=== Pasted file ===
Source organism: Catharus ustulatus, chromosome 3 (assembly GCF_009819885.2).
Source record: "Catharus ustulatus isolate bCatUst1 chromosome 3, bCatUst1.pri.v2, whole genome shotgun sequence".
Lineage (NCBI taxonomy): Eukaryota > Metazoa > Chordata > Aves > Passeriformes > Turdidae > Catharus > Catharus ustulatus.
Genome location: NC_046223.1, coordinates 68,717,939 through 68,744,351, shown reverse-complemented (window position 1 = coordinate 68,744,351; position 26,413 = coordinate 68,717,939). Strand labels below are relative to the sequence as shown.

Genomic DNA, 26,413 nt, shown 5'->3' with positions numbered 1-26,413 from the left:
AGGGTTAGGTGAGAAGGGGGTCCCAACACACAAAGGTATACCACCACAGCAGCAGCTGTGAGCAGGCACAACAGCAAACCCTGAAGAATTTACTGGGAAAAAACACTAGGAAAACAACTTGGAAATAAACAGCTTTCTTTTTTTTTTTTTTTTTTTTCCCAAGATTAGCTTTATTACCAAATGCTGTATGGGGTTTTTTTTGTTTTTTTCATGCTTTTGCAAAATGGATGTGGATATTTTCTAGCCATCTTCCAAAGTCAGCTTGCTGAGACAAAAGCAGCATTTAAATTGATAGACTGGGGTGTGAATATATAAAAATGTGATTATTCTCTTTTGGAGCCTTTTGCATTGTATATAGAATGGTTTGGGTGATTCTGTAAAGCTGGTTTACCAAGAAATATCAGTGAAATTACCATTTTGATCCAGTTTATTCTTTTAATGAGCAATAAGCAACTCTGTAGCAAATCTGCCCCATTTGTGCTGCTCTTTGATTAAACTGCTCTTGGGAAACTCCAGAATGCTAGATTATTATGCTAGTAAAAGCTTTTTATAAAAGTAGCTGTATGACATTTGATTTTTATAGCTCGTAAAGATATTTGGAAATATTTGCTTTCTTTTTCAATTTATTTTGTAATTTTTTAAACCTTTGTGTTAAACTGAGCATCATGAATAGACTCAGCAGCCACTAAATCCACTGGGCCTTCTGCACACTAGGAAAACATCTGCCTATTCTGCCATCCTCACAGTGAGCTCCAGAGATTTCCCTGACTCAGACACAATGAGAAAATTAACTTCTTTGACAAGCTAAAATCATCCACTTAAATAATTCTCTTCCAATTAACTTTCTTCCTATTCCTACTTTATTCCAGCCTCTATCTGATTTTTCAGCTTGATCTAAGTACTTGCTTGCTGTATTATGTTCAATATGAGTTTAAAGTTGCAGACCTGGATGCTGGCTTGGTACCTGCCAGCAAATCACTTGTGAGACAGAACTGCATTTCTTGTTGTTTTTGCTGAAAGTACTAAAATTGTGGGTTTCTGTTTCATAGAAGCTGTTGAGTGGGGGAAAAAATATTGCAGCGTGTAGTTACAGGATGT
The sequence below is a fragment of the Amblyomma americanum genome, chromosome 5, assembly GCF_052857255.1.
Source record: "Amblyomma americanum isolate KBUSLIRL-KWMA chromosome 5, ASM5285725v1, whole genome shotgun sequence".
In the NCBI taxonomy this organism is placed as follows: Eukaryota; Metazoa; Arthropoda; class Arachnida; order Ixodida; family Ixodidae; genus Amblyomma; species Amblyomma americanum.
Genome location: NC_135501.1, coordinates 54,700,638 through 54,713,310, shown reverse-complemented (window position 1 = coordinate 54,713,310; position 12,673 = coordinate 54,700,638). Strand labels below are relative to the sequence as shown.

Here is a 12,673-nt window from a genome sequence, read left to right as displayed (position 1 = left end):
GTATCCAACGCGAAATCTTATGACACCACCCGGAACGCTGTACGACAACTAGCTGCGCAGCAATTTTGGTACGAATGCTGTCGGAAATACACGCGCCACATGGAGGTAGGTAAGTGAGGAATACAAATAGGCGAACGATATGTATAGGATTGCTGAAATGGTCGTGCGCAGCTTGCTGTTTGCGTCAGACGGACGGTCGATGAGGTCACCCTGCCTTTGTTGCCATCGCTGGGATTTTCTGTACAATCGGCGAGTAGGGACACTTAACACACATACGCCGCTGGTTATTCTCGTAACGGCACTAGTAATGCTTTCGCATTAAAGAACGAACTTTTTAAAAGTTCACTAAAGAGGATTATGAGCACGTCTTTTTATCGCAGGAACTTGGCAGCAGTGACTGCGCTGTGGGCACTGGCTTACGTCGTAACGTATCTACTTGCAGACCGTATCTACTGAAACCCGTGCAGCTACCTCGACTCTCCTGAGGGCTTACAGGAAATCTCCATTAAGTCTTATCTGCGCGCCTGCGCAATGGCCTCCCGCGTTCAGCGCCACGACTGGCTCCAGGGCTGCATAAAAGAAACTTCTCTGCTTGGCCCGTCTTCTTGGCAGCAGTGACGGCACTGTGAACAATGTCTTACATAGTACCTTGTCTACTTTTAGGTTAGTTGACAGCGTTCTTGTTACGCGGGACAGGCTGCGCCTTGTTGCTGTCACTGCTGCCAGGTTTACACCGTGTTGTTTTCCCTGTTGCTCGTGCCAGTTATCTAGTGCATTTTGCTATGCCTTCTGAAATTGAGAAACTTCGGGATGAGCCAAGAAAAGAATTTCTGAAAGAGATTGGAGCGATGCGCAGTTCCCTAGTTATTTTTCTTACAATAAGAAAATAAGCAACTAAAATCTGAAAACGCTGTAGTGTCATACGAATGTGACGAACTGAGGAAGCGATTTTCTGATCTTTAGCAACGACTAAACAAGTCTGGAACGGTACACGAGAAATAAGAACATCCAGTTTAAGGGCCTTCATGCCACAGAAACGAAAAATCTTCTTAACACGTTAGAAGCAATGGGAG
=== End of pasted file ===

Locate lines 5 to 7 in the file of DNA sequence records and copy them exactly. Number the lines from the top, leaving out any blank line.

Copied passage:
Genomic DNA, 26,413 nt, shown 5'->3' with positions numbered 1-26,413 from the left:
AGGGTTAGGTGAGAAGGGGGTCCCAACACACAAAGGTATACCACCACAGCAGCAGCTGTGAGCAGGCACAACAGCAAACCCTGAAGAATTTACTGGGAAAAAACACTAGGAAAACAACTTGGAAATAAACAGCTTTCTTTTTTTTTTTTTTTTTTTTCCCAAGATTAGCTTTATTACCAAATGCTGTATGGGGTTTTTTTTGTTTTTTTCATGCTTTTGCAAAATGGATGTGGATATTTTCTAGCCATCTTCCAAAGTCAGCTTGCTGAGACAAAAGCAGCATTTAAATTGATAGACTGGGGTGTGAATATATAAAAATGTGATTATTCTCTTTTGGAGCCTTTTGCATTGTATATAGAATGGTTTGGGTGATTCTGTAAAGCTGGTTTACCAAGAAATATCAGTGAAATTACCATTTTGATCCAGTTTATTCTTTTAATGAGCAATAAGCAACTCTGTAGCAAATCTGCCCCATTTGTGCTGCTCTTTGATTAAACTGCTCTTGGGAAACTCCAGAATGCTAGATTATTATGCTAGTAAAAGCTTTTTATAAAAGTAGCTGTATGACATTTGATTTTTATAGCTCGTAAAGATATTTGGAAATATTTGCTTTCTTTTTCAATTTATTTTGTAATTTTTTAAACCTTTGTGTTAAACTGAGCATCATGAATAGACTCAGCAGCCACTAAATCCACTGGGCCTTCTGCACACTAGGAAAACATCTGCCTATTCTGCCATCCTCACAGTGAGCTCCAGAGATTTCCCTGACTCAGACACAATGAGAAAATTAACTTCTTTGACAAGCTAAAATCATCCACTTAAATAATTCTCTTCCAATTAACTTTCTTCCTATTCCTACTTTATTCCAGCCTCTATCTGATTTTTCAGCTTGATCTAAGTACTTGCTTGCTGTATTATGTTCAATATGAGTTTAAAGTTGCAGACCTGGATGCTGGCTTGGTACCTGCCAGCAAATCACTTGTGAGACAGAACTGCATTTCTTGTTGTTTTTGCTGAAAGTACTAAAATTGTGGGTTTCTGTTTCATAGAAGCTGTTGAGTGGGGGAAAAAATATTGCAGCGTGTAGTTACAGGATGT
The sequence below is a fragment of the Amblyomma americanum genome, chromosome 5, assembly GCF_052857255.1.